“It was a purposeful destruction of evidence,” Harrington said. “We no longer have the phone. We no longer have the evidence, which is really the key for us in having to dismiss this charge.”

Dalton Police Chief Deanna Strout said she has begun an internal probe into why evidence gathered during the department’s investigation of the rape and indecent assault and battery, reported in July 2018, was expunged from a final report.

What’s more, Strout said she has been asked by Harrington’s office to examine whether evidence was withheld from other cases handled by the department. Strout, who was selected as chief after Coe’s departure, said she will be interviewing all officers and submitting a report to the DA’s office. She declined to estimate how long the interviews and investigation will run.

“It depends on how far we have to go,” she said. “They want to know whether this is more than a one-time event. There’s a little more to it.”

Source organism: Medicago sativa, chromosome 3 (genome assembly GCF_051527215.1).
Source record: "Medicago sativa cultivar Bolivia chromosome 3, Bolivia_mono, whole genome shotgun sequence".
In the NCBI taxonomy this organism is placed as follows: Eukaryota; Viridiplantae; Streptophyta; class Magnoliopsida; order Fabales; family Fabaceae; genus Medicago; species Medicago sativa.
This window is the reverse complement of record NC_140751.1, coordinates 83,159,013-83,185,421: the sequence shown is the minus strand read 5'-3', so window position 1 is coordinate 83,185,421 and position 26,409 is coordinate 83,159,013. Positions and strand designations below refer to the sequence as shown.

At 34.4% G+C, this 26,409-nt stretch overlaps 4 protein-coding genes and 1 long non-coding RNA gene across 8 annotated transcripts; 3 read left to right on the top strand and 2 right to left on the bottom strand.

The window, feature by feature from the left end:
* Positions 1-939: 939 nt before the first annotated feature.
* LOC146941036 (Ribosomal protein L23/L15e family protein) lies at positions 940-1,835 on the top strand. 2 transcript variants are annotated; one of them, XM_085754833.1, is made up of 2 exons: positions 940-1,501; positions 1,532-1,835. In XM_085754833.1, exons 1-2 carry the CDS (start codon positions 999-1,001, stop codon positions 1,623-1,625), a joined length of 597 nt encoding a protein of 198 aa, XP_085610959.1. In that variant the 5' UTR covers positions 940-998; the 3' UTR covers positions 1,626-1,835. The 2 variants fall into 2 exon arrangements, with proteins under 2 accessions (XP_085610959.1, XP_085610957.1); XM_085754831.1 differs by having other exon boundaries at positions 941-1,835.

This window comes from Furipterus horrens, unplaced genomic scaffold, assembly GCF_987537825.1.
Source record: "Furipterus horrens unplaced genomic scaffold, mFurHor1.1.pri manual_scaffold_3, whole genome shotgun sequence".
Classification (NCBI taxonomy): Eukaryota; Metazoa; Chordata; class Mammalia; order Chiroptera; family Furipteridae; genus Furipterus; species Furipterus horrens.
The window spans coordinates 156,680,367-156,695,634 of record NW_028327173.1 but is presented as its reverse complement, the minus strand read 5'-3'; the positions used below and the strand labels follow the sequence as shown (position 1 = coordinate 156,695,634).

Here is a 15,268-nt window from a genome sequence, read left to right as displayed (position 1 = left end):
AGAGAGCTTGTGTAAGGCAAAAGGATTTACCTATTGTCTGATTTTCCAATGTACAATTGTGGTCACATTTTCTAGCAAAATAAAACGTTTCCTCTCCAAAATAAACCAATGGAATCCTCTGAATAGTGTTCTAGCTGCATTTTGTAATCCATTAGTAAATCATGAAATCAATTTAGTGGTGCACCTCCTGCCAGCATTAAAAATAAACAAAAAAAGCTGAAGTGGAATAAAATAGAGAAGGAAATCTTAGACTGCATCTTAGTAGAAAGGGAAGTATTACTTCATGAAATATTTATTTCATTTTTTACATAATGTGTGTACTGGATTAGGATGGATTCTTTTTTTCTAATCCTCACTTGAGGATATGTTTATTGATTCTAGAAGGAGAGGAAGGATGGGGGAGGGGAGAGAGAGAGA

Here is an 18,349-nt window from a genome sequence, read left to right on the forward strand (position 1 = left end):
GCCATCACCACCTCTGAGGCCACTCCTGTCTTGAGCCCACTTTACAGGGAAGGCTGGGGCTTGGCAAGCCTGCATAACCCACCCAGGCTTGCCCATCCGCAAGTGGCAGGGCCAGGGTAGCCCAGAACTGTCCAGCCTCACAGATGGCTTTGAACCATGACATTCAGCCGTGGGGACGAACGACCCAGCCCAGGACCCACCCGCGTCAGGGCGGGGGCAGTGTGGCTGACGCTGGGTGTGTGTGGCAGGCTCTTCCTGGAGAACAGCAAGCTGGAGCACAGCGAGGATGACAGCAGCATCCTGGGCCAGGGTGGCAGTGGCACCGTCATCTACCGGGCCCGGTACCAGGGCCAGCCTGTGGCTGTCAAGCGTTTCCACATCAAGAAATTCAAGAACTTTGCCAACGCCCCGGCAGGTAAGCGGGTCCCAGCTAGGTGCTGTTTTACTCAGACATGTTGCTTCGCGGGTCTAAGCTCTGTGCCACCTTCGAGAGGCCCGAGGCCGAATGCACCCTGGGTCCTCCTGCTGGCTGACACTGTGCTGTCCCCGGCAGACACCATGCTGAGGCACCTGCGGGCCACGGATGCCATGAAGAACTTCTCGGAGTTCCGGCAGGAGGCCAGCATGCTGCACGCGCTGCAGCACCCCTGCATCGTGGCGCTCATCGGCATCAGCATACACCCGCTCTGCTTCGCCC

Though the DA’s office has linked the missing evidence to the administration of the former chief, Strout said it was too early to say whether she will seek to question Coe.

“Until I have all of the information, I think it’s premature to be saying anything,” she said, but added, in reference to Coe: “He’s definitely involved.”

“I want to know everything before I say anything [more],” Strout said. “I want to have all the facts in front of me.”

Harrington said that when it receives Strout’s report on the matter, it will consider how to respond. She did not rule out legal consequences for anyone involved in a willful removal of evidence from police records.

“If it rises to the level of criminal activity, we would pursue that,” she said.